While some testifiers saw public lands as those belonging to the state, others still view the ceded land as crown lands that should not be subject to state development. Testifier Lancelot Haili Lincoln said, “the same thing is happening to my people that happened to our queen back in 1893, as we speak. Rich businessmen–Mr. Abercrombie and friends–they are stealing our land once again, and selling us out.”
One outburst came from a Hawai’i Island kupuna Fumi Bonk who sat quietly while her daughter, Keiko Bonk read testimony on her behalf. When the younger Bonk turned to ask her mother if there was anything else to be said, her mother spoke loudly from her wheelchair before the two PLDC board members in attendance and three staff members at the table and said, “God damn you.”
Among the testimony shared by Bonk was sentiment saying, “The creation of Act 55 was just encouraged by many developers who have other private interests in contributing large sums of money to our public officials to do special projects.”
Shannon Alivado who spoke on behalf of the General Contractors Association and in support of the PLDC claimed the rules, together with PLDC’s strategic plan, confirm compliance with state environmental protection and historic preservation, and ceded land requirements.
“With all due respect to the previous testifiers,” she said, “this in no way belittles what they have to say here today, but I think the important part of this that we all have to remember is a bigger picture of economic opportunity.”
“It disheartens me to see young people–high school students–here, saying that this is something that is going to be removing them from the process when this process right here is something that they are participating in and will be able to participate in the future on,” said Alivado.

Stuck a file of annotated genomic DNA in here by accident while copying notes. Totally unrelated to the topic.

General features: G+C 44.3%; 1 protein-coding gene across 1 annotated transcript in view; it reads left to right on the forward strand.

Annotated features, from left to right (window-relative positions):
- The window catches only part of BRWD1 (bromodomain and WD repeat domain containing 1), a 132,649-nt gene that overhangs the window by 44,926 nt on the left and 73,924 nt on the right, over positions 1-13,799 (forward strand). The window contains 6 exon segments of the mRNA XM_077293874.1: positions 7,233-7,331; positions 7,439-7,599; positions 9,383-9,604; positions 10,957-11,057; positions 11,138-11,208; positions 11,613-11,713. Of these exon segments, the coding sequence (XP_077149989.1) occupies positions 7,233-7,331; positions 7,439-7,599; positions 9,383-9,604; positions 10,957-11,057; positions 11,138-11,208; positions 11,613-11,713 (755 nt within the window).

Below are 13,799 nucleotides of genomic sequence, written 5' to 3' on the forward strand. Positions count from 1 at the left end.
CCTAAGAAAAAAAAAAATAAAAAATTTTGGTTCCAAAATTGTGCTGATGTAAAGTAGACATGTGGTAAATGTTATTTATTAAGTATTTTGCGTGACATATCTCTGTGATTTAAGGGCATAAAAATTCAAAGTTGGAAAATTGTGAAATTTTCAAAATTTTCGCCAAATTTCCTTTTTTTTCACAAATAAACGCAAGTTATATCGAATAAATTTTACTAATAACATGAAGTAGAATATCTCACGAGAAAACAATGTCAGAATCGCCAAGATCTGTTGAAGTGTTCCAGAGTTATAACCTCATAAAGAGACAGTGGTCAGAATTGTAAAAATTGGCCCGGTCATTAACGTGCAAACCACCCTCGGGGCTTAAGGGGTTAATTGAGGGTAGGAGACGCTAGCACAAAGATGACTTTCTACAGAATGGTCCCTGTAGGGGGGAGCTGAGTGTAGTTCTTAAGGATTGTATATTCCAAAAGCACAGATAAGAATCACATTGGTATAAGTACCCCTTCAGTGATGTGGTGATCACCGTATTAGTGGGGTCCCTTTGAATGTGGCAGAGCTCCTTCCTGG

Former chair of the Department of Land and Natural Resources, Laura Thielen testified against the PLDC amendments saying the biggest fears that people have is the exemptions extended to the PLDC from state local land use laws and zoning, under the proposed administrative rules.
“If all you want to do is the positive redevelopment that people have talked about today…all of that is allowed under the existing zoning,” said Thielen. She continued saying that the amendments make it worse.
“Your original draft rules did commit to following some of the local zoning laws and charter provisions relating to the county community and development plans; but in the amendments that are before you today, you took that language out–you struck the requirement to follow existing laws, charter provisions and rules–so you eliminated even a shadow of a commitment to follow some type of zoning,” said Thielen.
Alivado countered Thielen’s testimony saying, “Thielen spoke about projects that don’t need the exemptions and don’t require the PLDC in order to do them. But in reality there are projects that they’ve been looking at–biomedical facilities for invasive species–these projects have been discussed over and over for years.” Alivado said the projects may not come to fruition in the near future, “but they are possibilities, and I think that’s what the PLDC offers, especially in this economic times that we have today.”
The PLDC is governed by a five-member board of directors that includes: a representative each from three state agencies (Department of Business, Economic Development and Tourism; the Department of Budget and Finance; and the Department of Land and Natural Resources); one member appointed by the speaker of the House; and one member appointed by the Senate president.
Lloyd Haraguchi, the PLDC’s executive director, closed the meeting explaining what would happen under various scenarios.
He said should the board decide to adopt the administrative rules, the rules would be sent to the attorney-general for legal review. If approved by the AG, the PLDC would then send the rules to the governor for final approval and signature, and then file certified copies with the office of the lieutenant-governor. Under this scenario, the administrative rules would become effective 10 days after the filing, and have the force and effect of law.
A decision was not rendered during today’s meeting.